By Mike Sullivan | January 28, 2009
His mentor was St. Albert the Great, who once said, “You call him the Dumb Ox, but one day the bellowing of this ox will resound throughout the world.”
For many years, I’ve had a fervent devotion to St. Thomas Aquinas, and always considered January 28th a special day. But this date also marks one of the most significant (and tragic) events in my memory.
This is the date that my good friend, Brad Fallon, died in 2005. The fact that he died on the memorial of St. Thomas Aquinas was no accident. I’m convinced that it was a heavenly reminder of the heroic virtue exemplified in Brad’s life.
I recall learning early in my theological studies that St. Thomas Aquinas was the patron saint of theologians. His profound faith was continuously deepened and expanded by his search for understanding. St. Anselm of Canterbury famously defined theology as “faith seeking understanding,” and St. Thomas has been a living example of this quest throughout the centuries.
Brad Fallon was a man of tremendous faith and a curious nature, who always searched for understanding. Brad, too, had a profound devotion to St. Thomas. I recall many conversations in which Brad and I would discuss St. Thomas’s teaching and writings.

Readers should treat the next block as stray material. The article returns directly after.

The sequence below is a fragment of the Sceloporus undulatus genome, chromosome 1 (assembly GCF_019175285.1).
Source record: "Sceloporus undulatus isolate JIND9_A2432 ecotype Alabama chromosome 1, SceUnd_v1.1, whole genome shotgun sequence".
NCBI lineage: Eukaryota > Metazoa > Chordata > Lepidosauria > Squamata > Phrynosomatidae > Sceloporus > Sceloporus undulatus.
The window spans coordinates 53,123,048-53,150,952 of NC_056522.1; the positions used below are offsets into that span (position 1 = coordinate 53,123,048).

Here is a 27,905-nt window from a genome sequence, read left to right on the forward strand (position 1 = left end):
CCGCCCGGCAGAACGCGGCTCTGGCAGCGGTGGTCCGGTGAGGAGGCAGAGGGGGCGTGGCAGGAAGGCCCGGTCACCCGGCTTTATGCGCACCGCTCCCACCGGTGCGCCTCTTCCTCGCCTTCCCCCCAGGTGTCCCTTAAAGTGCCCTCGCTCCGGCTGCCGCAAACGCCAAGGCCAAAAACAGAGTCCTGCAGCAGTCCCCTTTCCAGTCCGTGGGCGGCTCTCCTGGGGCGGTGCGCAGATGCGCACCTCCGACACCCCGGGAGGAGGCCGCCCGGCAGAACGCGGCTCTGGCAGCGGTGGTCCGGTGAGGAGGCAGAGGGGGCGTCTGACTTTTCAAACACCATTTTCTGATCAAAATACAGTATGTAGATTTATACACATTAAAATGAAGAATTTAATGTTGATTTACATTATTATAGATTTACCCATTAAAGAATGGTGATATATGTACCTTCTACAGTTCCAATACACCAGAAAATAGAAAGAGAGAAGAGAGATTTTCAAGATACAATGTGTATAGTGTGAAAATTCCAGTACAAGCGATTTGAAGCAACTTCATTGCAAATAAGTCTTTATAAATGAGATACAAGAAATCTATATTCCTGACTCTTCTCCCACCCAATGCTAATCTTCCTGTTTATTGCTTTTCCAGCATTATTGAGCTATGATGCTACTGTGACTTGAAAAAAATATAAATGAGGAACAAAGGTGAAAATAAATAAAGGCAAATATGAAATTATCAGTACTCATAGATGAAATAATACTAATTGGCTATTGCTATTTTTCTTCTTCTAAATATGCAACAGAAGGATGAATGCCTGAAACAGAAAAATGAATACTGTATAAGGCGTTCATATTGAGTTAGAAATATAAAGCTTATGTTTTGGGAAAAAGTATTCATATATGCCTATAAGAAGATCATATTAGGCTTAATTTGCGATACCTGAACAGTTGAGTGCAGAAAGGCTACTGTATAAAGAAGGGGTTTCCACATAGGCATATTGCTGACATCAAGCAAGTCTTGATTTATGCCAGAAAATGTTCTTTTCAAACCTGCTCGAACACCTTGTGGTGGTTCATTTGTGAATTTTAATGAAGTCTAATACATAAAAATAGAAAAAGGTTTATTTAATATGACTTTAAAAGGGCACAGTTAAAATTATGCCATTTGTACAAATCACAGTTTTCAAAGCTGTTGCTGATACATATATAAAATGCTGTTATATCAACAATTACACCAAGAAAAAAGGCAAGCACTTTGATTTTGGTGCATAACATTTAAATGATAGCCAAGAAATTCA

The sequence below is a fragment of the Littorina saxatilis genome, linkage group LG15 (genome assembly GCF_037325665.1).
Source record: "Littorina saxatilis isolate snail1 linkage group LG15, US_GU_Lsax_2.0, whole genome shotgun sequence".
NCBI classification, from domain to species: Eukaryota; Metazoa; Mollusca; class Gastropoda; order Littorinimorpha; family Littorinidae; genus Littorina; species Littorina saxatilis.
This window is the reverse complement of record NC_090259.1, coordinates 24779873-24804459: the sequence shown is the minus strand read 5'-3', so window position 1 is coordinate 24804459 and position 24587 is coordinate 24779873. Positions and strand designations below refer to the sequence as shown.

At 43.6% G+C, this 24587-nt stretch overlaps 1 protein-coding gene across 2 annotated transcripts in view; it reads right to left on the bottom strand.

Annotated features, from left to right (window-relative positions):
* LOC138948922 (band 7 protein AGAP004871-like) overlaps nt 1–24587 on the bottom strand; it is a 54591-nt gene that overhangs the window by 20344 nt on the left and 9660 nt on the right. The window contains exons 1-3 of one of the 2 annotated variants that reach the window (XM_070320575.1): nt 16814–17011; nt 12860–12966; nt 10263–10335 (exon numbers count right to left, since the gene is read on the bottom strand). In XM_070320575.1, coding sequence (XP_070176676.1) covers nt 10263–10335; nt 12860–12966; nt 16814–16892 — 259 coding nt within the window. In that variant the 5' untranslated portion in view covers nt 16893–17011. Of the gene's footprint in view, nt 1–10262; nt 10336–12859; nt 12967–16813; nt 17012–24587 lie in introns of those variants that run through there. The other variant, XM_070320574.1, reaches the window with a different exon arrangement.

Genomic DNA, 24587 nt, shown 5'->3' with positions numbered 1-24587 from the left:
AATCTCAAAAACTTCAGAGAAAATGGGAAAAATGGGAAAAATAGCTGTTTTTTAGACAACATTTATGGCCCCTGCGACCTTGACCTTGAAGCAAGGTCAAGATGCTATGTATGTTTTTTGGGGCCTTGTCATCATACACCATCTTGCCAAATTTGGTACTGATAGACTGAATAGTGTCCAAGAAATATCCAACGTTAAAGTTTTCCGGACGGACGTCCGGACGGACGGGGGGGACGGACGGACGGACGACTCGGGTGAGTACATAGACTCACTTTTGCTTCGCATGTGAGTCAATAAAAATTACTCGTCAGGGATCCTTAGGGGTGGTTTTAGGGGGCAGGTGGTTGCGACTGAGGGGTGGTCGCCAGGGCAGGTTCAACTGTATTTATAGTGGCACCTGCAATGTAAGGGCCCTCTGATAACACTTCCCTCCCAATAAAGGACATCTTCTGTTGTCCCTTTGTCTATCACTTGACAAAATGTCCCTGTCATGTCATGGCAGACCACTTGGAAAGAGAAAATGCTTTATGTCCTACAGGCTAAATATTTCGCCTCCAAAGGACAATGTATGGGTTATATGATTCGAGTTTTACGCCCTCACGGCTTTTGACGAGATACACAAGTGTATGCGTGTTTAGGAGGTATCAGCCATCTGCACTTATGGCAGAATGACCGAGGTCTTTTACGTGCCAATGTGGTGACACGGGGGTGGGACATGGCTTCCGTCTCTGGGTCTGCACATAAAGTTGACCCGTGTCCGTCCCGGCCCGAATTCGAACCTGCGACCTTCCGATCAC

Brad suffered from a rare kidney disorder that debilitated him and required him to quit his job as a theology professor and spend long hours on dialysis. He would pack his briefcase with classic literature or St. Thomas’s writings and head out the door “for work,” as he described his hours of dialysis to his children.
He battled the disease for many years and recognized his role as a suffering servant. As he once wrote: “I have been given the inestimable honor and privilege of suffering in sickness with Christ, both for my sins and those of my wife and children…. And in this I have always desired to find my happiness: that the secret to understanding my life might also be woven into the words of Isaiah 53.”
I think it is no accident that the last book Brad and I talked about, (and the last book he was able to read) was St. Thomas Aquinas’ Catena Aurea (Golden Chain), a commentary on the Four Gospels.
Brad’s remarkable family—his widow, Victoria, and their seven children—have become an example of joyful suffering and holiness for all who know them.
May we all learn from their example and bear our suffering with patience and joy. And, through the intercession of St. Thomas Aquinas, may we all grow in faith and seek understanding!
To read more about Brad Fallon, see the following articles from Lay Witness:
“Embracing the Cross” by Emily Stimpson
“When Those We Love Die” by Regis Martin